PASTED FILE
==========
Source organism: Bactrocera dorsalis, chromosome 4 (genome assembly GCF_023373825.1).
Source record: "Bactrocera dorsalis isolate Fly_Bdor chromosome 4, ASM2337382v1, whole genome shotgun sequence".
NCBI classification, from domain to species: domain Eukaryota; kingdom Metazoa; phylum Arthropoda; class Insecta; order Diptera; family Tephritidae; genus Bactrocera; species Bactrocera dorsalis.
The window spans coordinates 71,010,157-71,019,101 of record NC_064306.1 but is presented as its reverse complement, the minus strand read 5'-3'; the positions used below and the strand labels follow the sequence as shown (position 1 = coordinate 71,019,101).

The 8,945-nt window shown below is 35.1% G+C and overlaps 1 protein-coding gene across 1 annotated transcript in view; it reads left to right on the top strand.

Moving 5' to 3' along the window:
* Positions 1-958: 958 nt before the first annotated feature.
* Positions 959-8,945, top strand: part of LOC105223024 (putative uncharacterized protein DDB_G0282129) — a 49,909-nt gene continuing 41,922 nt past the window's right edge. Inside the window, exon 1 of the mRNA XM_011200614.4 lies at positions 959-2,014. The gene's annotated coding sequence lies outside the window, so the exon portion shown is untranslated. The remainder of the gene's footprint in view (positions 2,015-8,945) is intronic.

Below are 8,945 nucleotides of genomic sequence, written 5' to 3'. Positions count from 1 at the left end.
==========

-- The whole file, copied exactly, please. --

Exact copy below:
Source organism: Bactrocera dorsalis, chromosome 4 (genome assembly GCF_023373825.1).
Source record: "Bactrocera dorsalis isolate Fly_Bdor chromosome 4, ASM2337382v1, whole genome shotgun sequence".
NCBI classification, from domain to species: domain Eukaryota; kingdom Metazoa; phylum Arthropoda; class Insecta; order Diptera; family Tephritidae; genus Bactrocera; species Bactrocera dorsalis.
The window spans coordinates 71,010,157-71,019,101 of record NC_064306.1 but is presented as its reverse complement, the minus strand read 5'-3'; the positions used below and the strand labels follow the sequence as shown (position 1 = coordinate 71,019,101).

The 8,945-nt window shown below is 35.1% G+C and overlaps 1 protein-coding gene across 1 annotated transcript in view; it reads left to right on the top strand.

Moving 5' to 3' along the window:
* Positions 1-958: 958 nt before the first annotated feature.
* Positions 959-8,945, top strand: part of LOC105223024 (putative uncharacterized protein DDB_G0282129) — a 49,909-nt gene continuing 41,922 nt past the window's right edge. Inside the window, exon 1 of the mRNA XM_011200614.4 lies at positions 959-2,014. The gene's annotated coding sequence lies outside the window, so the exon portion shown is untranslated. The remainder of the gene's footprint in view (positions 2,015-8,945) is intronic.

Below are 8,945 nucleotides of genomic sequence, written 5' to 3'. Positions count from 1 at the left end.